Increasing 4-D Imaging Radar Calibration Accuracy Using Compact Antenna Test Range
Benoit Derat,Daniel Markert,Josef Schm?ller,Rong Chen Leng,Yaohui Liu,Ralf Reuter, November 2020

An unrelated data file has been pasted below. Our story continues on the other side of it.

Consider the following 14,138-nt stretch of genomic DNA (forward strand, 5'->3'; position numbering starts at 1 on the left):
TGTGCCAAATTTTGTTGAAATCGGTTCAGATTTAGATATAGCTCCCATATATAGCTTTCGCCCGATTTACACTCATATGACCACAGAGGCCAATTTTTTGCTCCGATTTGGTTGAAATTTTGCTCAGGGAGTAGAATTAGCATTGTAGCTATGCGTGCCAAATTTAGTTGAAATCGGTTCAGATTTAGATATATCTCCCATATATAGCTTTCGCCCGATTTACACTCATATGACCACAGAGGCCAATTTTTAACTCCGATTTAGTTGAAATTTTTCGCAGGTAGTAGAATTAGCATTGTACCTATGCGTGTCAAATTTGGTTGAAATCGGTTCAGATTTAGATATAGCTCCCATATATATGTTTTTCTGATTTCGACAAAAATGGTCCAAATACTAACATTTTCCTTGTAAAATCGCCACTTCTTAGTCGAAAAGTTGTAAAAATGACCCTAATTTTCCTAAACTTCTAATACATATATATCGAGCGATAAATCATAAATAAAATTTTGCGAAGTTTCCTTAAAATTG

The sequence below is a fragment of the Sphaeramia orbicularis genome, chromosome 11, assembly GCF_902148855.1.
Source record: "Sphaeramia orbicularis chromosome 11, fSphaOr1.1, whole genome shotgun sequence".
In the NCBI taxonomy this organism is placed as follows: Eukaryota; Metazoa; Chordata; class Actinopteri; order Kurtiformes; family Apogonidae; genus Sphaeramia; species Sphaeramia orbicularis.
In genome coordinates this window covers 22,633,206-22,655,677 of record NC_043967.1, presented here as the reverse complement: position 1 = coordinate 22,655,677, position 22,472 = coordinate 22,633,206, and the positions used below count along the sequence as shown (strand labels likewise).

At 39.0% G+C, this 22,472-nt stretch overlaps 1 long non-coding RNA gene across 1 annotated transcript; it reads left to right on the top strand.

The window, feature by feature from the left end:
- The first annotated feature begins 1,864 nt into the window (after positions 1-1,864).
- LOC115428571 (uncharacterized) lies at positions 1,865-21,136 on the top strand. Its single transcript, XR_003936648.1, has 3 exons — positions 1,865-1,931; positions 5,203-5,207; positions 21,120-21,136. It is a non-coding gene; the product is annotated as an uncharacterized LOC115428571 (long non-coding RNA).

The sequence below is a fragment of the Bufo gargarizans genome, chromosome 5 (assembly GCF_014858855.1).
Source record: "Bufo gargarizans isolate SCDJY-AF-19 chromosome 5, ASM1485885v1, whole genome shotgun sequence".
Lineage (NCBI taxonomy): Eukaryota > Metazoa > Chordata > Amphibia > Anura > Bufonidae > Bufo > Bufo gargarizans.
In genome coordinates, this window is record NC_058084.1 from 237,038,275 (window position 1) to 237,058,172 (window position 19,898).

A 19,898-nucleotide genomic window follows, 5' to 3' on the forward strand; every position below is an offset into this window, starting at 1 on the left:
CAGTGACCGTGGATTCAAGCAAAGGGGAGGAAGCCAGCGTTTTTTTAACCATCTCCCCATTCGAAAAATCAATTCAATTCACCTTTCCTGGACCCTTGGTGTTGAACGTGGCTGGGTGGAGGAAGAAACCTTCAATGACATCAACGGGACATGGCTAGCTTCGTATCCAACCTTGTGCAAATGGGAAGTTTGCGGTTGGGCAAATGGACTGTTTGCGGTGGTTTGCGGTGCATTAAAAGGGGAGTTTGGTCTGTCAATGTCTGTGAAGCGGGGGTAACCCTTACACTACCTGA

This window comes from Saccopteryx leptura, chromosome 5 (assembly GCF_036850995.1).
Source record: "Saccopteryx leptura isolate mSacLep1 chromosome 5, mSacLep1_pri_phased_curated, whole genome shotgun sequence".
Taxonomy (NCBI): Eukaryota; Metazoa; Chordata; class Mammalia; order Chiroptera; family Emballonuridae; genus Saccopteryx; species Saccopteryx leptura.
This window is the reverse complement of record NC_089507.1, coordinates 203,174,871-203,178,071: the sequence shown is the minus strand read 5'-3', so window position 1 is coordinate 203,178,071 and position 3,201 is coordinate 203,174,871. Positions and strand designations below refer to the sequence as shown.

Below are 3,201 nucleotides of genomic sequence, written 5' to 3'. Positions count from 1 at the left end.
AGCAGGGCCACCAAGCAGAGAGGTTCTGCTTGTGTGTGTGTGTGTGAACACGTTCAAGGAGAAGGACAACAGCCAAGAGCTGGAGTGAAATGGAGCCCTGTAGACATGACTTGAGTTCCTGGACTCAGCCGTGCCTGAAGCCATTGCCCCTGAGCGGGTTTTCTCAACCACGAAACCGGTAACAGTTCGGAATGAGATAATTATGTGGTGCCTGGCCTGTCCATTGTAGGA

Advanced driver assistance systems (ADAS), such as blind spot warning and braking assistants, have been in use for years to improve road security. ADAS are currently further promoted through the autonomous driving trend. Due to their cost / performance trade-off, the automotive industry perceives 4-D high-resolution radar sensors, as one of the backbones of autonomous driving. With human safety being at stake, the topic of calibration of these sensors is obviously of the utmost importance. Performing an accurate calibration requires a test condition where the target is in the far-field of the radar under test (RUT). Due to the requirements for angular resolutions, 77 / 79 GHz radars with 15 cm radiation aperture or more are quite common. Applying Fraunhofer formula then results into a necessary measurement range length of 11.5m. Because of the high cost of ownership of an adequate anechoic range, radar manufacturers usually limit their measurements to the strict minimum and try to simplify the calibration process. A typical approach is to go for a diagonal calibration where the target is always at boresight for each beam-formed pattern of the RUT. This technique however delivers a sub-optimal compensation of the RUT biases. In particular, it creates high peak-to-side-lobe ratios (PSLR), where energetic echoes are observable in directions of side lobes of each beam. This paper introduces a new system for radar measurements, made of a short-size focal length offset-fed compact antenna test range (CATR), interfaced with an analog echo generator. With a chamber size of only 0.9 m x 2 m x 1.6 m, the setup has been designed to test apertures up to 30 cm size. The quality of the quiet zone achieved is discussed in the paper, as well as various uncertainty contributions relating to radar measurements. Tests are presented which involve a latest generation 4-D imaging radar on chip (RoC). Results obtained in the CATR are compared to a reference 7 m far-field range. Diagonal and full angular calibrations of the RoC are carried out and analyzed, demonstrating an improvement of 10 dB PSLR when the target is swept over the complete azimuth region.